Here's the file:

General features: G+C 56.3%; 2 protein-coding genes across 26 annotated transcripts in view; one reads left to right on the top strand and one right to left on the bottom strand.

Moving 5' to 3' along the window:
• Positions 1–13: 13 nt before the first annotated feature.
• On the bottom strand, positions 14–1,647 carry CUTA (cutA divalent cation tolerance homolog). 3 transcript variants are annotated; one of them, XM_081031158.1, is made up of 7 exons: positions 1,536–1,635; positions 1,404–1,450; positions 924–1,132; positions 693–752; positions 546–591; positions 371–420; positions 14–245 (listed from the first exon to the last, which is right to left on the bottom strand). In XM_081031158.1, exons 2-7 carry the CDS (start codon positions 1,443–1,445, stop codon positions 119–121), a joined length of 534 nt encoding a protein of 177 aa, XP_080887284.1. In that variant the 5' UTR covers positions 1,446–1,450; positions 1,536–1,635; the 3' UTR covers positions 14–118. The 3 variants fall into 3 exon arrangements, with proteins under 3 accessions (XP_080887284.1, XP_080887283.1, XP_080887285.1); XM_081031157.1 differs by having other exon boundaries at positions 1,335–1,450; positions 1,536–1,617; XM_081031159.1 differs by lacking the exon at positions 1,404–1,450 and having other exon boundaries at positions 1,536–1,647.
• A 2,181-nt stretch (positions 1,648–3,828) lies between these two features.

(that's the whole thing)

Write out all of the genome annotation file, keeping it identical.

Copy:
General features: G+C 56.3%; 2 protein-coding genes across 26 annotated transcripts in view; one reads left to right on the top strand and one right to left on the bottom strand.

Moving 5' to 3' along the window:
• Positions 1–13: 13 nt before the first annotated feature.
• On the bottom strand, positions 14–1,647 carry CUTA (cutA divalent cation tolerance homolog). 3 transcript variants are annotated; one of them, XM_081031158.1, is made up of 7 exons: positions 1,536–1,635; positions 1,404–1,450; positions 924–1,132; positions 693–752; positions 546–591; positions 371–420; positions 14–245 (listed from the first exon to the last, which is right to left on the bottom strand). In XM_081031158.1, exons 2-7 carry the CDS (start codon positions 1,443–1,445, stop codon positions 119–121), a joined length of 534 nt encoding a protein of 177 aa, XP_080887284.1. In that variant the 5' UTR covers positions 1,446–1,450; positions 1,536–1,635; the 3' UTR covers positions 14–118. The 3 variants fall into 3 exon arrangements, with proteins under 3 accessions (XP_080887284.1, XP_080887283.1, XP_080887285.1); XM_081031157.1 differs by having other exon boundaries at positions 1,335–1,450; positions 1,536–1,617; XM_081031159.1 differs by lacking the exon at positions 1,404–1,450 and having other exon boundaries at positions 1,536–1,647.
• A 2,181-nt stretch (positions 1,648–3,828) lies between these two features.